A 21-year-old man convicted of a violent sexual assault in Regina has been declared a long-term offender.

On Thursday, a judge sentenced Christopher Pascal to 27 months in a federal penitentiary, and imposed a seven-year long-term supervision order.

Pascal was facing a possible dangerous offender designation after he pleaded guilty to sexually assaulting a 28-year-old woman in Regina in July 2010.

Court heard Pascal, then 18, punched the woman in the head repeatedly, then grabbed her by the hair and smashed the back of her head into the metal covering of a window.

He then dragged the woman into a back alley, where he forced her to remove some of her clothes and sexually assaulted her.

Pascal’s criminal history includes several other convictions for violent offences, including an aggravated assault on his then-15-year-old girlfriend in 2008, in which he kicked and stabbed her several times.

“This was done on a victim who he knew, and in fact had briefly dated, which speaks to Mr. Pascal’s lack of empathy for someone with whom he once shared affection” Dr. Shabehram Lohrasbe, a Victoria-based forensic psychiatrist, said in a psychiatric assessment report.

In it, Dr. Lohrasbe concludes that Pascal’s history suggests that he is a high risk for future acts of violence if he doesn't successfully complete treatment programs.

“With such treatment, it is reasonable to anticipate that the risk that he poses can be reduced to the point where he can be managed in the community with available resources within the foreseeable future,” he said.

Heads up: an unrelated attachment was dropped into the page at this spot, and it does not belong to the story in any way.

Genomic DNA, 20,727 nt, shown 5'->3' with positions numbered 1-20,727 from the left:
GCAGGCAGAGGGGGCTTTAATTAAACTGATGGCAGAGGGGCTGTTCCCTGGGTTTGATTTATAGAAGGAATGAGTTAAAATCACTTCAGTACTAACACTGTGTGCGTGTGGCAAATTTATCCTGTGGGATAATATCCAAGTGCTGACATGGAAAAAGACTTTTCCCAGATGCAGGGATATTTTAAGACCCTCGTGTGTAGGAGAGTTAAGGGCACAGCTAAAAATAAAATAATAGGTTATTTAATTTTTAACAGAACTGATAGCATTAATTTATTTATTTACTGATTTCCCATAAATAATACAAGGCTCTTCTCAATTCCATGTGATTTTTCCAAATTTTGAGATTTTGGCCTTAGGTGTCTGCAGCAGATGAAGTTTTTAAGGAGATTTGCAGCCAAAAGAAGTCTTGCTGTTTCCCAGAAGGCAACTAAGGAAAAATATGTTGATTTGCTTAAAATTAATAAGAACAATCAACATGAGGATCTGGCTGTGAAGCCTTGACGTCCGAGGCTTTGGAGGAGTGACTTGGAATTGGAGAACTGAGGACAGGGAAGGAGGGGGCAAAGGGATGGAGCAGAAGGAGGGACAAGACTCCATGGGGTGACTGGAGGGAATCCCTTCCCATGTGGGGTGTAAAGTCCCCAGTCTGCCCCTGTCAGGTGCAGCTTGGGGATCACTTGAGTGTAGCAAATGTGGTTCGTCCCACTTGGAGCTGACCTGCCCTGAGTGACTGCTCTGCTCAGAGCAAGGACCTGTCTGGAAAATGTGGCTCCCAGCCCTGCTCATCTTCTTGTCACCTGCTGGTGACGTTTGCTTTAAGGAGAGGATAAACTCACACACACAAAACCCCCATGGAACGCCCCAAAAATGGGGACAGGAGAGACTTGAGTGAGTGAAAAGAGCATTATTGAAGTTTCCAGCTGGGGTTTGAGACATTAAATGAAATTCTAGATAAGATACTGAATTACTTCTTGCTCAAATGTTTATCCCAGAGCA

The Crown had argued that Pascal meets the criteria to be declared a dangerous offender. However, Justice Ted Zarzeczny said the Crown failed to prove a pattern of behaviour that would warrant putting the young man behind bars indefinitely.

“There is no suggestion, in his criminal history, that he has had any prior issues with sexual assault behaviours or deviancies,” Zarzeczny said in his 44-page written decision.

“To the extent that the circumstances of the underlying offence were clearly out of character for Mr. Pascal and out of context with his other offending behaviours, I find and conclude it is not part of any ‘pattern.’”

He said the court has good reason to be optimistic that Pascal can control his risk to reoffend if he successfully completes violent offender and substance abuse programs.

However, the judge warned Pascal that his conduct puts him in “serious jeopardy” of being declared a dangerous offender, should he be charged with another violent offence in the future.

“This court hopes that Mr. Pascal recognizes that he was not put on this earth to spend the rest of his life in jail,” Zarzeczny said.

“That future no one wishes for him.”